Does this job pay your bills?

My job contributes towards paying my family’s bills.

What do you think makes you good at your job?

I really do enjoy my job, and I think that matters when working in an industry that involves a lot of time, commitment and energy! I pride myself on aiming to not take more than 24 hours to respond to an email (during the work week), especially when it involves author care. Even if I don’t know the answer off hand, I like to communicate that their email has been received and I’ll get back to them. I believe that I’m a strong champion for the books we put out into the world as well, and that my enthusiasm for what we publish goes a long way. 

What is a common misconception people seem to have about your work?

Being a publicist gets such an extremely bad rap and it is so disheartening for all those publicists out there. So often our job gets trashed by others (especially on social media), who think we’re merely sending out thousands of spam emails to try and ‘make the spaghetti stick to the wall’ (and thus get a publicity hit). I prefer to think of publicists as literary taste makers. If you’re good at it, you take the time to invest in getting to know the amazing editors and producers who work in the media. Knowing their taste, knowing who they are, treating them as actual people and not just cogs in the machines… I always encourage my team to not write mass emails but to ask people what are they reading? How were their holidays? If their kid is going off to school or if they had a stressful Halloween? To understand their taste in the job, so that when you pitch them a specific title saying “I truly believe you’ll love this one” they’ll know to trust you. I’ve been doing this job for almost twenty years now: it takes time and emotional investment in building relationships that are anchored on trust, appreciation and above all, a love for books.

What is an aspect of your job that might surprise most people?

I think what might surprise people is moreso what goes on at an independent publishing house. We really aim to let everyone have a seat at the table. I love that anyone at Catapult can attend our editorial meetings and have the chance to read a manuscript, and weigh in with their thoughts. I think there’s such a collaborative effort to that, with it being an opportunity that is not necessarily given at a big house.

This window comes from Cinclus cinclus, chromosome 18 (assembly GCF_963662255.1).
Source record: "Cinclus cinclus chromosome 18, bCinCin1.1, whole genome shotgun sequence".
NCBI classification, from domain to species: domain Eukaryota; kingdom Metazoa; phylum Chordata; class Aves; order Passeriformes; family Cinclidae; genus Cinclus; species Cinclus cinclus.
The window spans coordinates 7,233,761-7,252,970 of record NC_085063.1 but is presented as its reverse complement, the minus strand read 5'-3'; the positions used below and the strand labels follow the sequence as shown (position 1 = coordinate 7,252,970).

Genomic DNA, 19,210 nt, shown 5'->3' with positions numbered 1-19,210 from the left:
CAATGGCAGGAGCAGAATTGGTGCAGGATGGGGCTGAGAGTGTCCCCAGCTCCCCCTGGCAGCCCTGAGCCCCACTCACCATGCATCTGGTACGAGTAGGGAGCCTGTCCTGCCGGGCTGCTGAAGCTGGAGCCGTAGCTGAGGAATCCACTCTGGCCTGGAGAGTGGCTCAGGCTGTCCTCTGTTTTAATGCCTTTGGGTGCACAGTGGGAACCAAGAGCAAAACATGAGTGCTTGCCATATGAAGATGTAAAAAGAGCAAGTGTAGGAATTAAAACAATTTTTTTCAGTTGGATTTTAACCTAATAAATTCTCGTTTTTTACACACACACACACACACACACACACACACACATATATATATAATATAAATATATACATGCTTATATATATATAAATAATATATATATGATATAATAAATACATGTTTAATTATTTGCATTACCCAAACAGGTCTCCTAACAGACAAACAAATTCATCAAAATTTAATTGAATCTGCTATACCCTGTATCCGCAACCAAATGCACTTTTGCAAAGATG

Have you ever considered quitting your job, and why?

I think everyone has had bad days where they want to scream into a pillow and toss their laptop into the ocean: a campaign hasn’t performed the way you expected, an author or agent yells at you, a schedule’s details get messed up and a car service was not rescheduled to pick up a Pulitzer Prize winning author in a snowstorm (true story, this was before we all had tiny pocket computers to assist in our day to day life, I’m still shellshocked by that mistake I made). Ultimately, though, I recognize what an incredible job I have: for authors to trust me with their work, and to spread the love of a book to readers all throughout the world. I consider myself extremely fortunate to work for a company that amplifies voices that deserve to be heard, and who take risks on publishing award-winning books that Big 5 houses might have otherwise ignored.

What is the best part of your job?

Hands down getting to work with dream writers. Collaborating with a creative and insightful team at the office. Reading authors’ work before it’s out in the world. Brainstorming on an essay with an author (I have to put that MFA to use!). Watching a book I believed in from the start take off and be celebrated. Receiving an email that an author was able to pay off their car from the money they earned from their book. Passing on fan mail to an author. Scoring a dream publicity hit. Trading free books with other people in the industry (although my husband would disagree about that part, as our home can no longer fit the many, many books I bring home).

How does your work impact your creative writing?

I’ll be honest, I don’t get as much of a chance to write anymore. I miss it but between my job and being a mom to two young kids, it’s just not something I can make time for at the moment. I am hopeful that as my kids get older I’ll be able to carve out more time to write. While there are many talented people who are able to balance working in publishing while having a writing career (shout out to my extremely talented colleagues Lena Moses-Schmitt, Dan Lopez, Yukiko Tominaga), I’m honestly not able to make that time now, but that doesn’t mean the door has closed for me! I’m hopeful I’ll be able to find a balance once again in the future, especially now that my kids are sleeping through the night.